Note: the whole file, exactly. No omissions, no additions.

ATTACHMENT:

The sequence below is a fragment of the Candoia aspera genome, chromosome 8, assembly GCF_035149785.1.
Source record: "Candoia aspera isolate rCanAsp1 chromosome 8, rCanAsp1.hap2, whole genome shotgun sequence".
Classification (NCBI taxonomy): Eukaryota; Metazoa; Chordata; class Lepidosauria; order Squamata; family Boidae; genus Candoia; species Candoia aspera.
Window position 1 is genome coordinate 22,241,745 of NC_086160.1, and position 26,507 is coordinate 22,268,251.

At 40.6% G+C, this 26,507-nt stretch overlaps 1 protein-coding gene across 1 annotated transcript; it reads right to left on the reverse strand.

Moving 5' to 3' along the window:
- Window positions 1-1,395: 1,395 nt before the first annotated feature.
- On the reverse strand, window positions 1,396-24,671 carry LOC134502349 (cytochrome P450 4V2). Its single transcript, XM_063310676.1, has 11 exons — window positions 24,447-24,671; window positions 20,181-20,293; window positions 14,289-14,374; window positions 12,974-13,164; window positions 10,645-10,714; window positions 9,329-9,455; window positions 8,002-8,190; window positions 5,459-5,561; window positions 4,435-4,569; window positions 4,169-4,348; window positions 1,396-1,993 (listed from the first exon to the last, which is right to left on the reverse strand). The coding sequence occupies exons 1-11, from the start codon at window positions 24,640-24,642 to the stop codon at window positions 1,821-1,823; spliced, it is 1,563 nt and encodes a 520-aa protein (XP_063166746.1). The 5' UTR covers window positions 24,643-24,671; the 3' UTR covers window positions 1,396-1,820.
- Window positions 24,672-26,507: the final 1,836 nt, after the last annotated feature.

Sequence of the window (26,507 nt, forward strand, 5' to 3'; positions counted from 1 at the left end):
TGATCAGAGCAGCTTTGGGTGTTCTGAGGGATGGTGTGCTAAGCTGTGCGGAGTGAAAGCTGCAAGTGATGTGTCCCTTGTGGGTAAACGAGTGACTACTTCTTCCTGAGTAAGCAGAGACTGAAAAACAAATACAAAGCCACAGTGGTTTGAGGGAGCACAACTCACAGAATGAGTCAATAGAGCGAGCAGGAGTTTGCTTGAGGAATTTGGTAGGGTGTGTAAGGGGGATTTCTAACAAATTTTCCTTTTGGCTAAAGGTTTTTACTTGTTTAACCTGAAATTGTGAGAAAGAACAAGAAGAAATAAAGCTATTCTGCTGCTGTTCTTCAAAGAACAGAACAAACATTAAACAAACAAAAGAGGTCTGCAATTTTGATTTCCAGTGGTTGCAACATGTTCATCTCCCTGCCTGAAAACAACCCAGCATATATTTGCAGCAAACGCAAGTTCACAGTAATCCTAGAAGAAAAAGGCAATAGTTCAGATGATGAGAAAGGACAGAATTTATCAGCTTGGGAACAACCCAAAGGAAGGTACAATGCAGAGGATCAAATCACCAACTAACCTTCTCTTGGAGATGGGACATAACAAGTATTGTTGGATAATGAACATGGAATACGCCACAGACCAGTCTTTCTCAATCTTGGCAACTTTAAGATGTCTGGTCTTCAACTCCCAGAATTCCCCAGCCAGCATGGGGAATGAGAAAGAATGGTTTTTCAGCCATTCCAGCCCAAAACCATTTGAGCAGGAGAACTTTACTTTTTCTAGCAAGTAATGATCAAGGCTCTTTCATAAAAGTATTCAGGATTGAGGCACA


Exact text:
The sequence below is a fragment of the Candoia aspera genome, chromosome 8, assembly GCF_035149785.1.
Source record: "Candoia aspera isolate rCanAsp1 chromosome 8, rCanAsp1.hap2, whole genome shotgun sequence".
Classification (NCBI taxonomy): Eukaryota; Metazoa; Chordata; class Lepidosauria; order Squamata; family Boidae; genus Candoia; species Candoia aspera.
Window position 1 is genome coordinate 22,241,745 of NC_086160.1, and position 26,507 is coordinate 22,268,251.

At 40.6% G+C, this 26,507-nt stretch overlaps 1 protein-coding gene across 1 annotated transcript; it reads right to left on the reverse strand.

Moving 5' to 3' along the window:
- Window positions 1-1,395: 1,395 nt before the first annotated feature.
- On the reverse strand, window positions 1,396-24,671 carry LOC134502349 (cytochrome P450 4V2). Its single transcript, XM_063310676.1, has 11 exons — window positions 24,447-24,671; window positions 20,181-20,293; window positions 14,289-14,374; window positions 12,974-13,164; window positions 10,645-10,714; window positions 9,329-9,455; window positions 8,002-8,190; window positions 5,459-5,561; window positions 4,435-4,569; window positions 4,169-4,348; window positions 1,396-1,993 (listed from the first exon to the last, which is right to left on the reverse strand). The coding sequence occupies exons 1-11, from the start codon at window positions 24,640-24,642 to the stop codon at window positions 1,821-1,823; spliced, it is 1,563 nt and encodes a 520-aa protein (XP_063166746.1). The 5' UTR covers window positions 24,643-24,671; the 3' UTR covers window positions 1,396-1,820.
- Window positions 24,672-26,507: the final 1,836 nt, after the last annotated feature.

Sequence of the window (26,507 nt, forward strand, 5' to 3'; positions counted from 1 at the left end):
TGATCAGAGCAGCTTTGGGTGTTCTGAGGGATGGTGTGCTAAGCTGTGCGGAGTGAAAGCTGCAAGTGATGTGTCCCTTGTGGGTAAACGAGTGACTACTTCTTCCTGAGTAAGCAGAGACTGAAAAACAAATACAAAGCCACAGTGGTTTGAGGGAGCACAACTCACAGAATGAGTCAATAGAGCGAGCAGGAGTTTGCTTGAGGAATTTGGTAGGGTGTGTAAGGGGGATTTCTAACAAATTTTCCTTTTGGCTAAAGGTTTTTACTTGTTTAACCTGAAATTGTGAGAAAGAACAAGAAGAAATAAAGCTATTCTGCTGCTGTTCTTCAAAGAACAGAACAAACATTAAACAAACAAAAGAGGTCTGCAATTTTGATTTCCAGTGGTTGCAACATGTTCATCTCCCTGCCTGAAAACAACCCAGCATATATTTGCAGCAAACGCAAGTTCACAGTAATCCTAGAAGAAAAAGGCAATAGTTCAGATGATGAGAAAGGACAGAATTTATCAGCTTGGGAACAACCCAAAGGAAGGTACAATGCAGAGGATCAAATCACCAACTAACCTTCTCTTGGAGATGGGACATAACAAGTATTGTTGGATAATGAACATGGAATACGCCACAGACCAGTCTTTCTCAATCTTGGCAACTTTAAGATGTCTGGTCTTCAACTCCCAGAATTCCCCAGCCAGCATGGGGAATGAGAAAGAATGGTTTTTCAGCCATTCCAGCCCAAAACCATTTGAGCAGGAGAACTTTACTTTTTCTAGCAAGTAATGATCAAGGCTCTTTCATAAAAGTATTCAGGATTGAGGCACA